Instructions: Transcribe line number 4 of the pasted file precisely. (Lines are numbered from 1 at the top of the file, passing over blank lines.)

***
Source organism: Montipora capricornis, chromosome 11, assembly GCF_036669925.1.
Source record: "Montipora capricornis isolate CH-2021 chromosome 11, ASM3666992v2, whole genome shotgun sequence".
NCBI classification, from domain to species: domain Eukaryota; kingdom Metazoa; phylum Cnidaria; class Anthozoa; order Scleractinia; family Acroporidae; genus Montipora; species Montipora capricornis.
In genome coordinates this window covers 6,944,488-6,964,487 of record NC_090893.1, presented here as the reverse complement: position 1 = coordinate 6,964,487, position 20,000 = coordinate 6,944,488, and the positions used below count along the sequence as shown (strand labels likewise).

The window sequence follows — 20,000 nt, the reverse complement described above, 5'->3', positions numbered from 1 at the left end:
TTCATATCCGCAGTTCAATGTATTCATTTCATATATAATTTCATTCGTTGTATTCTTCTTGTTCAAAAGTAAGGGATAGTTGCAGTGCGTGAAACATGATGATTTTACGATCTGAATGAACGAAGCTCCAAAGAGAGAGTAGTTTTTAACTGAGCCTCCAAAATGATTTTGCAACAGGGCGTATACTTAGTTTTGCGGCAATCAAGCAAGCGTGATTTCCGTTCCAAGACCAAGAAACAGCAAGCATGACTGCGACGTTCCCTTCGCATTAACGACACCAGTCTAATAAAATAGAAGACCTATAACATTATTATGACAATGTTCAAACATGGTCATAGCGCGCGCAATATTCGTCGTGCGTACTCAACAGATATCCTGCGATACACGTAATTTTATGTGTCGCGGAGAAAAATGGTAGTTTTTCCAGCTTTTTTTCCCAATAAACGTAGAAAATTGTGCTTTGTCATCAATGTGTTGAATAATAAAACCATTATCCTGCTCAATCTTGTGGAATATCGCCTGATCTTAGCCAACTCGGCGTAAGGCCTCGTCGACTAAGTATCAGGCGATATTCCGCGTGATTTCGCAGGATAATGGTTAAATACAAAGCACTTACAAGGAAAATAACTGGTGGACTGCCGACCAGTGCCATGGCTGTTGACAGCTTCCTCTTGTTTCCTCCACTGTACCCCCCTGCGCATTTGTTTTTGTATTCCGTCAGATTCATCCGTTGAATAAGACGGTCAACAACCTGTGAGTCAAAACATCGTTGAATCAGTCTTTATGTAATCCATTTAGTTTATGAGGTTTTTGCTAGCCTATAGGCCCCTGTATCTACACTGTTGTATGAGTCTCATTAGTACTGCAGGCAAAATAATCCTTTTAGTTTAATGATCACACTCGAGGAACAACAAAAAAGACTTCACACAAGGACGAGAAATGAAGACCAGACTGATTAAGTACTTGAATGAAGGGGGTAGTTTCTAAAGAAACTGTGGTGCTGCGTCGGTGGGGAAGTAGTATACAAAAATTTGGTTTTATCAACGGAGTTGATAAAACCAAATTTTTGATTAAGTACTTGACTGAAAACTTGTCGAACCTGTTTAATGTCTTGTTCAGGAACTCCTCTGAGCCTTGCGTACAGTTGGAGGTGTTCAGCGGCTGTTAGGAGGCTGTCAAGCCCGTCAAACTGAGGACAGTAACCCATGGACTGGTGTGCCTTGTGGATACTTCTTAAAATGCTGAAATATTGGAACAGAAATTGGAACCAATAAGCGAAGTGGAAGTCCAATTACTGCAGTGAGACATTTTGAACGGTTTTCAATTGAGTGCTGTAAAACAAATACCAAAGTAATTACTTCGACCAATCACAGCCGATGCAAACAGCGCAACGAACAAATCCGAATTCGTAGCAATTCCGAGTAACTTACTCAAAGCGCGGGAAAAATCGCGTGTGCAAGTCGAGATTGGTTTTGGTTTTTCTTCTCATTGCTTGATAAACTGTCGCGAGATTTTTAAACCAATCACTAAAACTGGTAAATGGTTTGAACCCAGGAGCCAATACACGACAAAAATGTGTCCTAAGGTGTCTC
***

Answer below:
In genome coordinates this window covers 6,944,488-6,964,487 of record NC_090893.1, presented here as the reverse complement: position 1 = coordinate 6,964,487, position 20,000 = coordinate 6,944,488, and the positions used below count along the sequence as shown (strand labels likewise).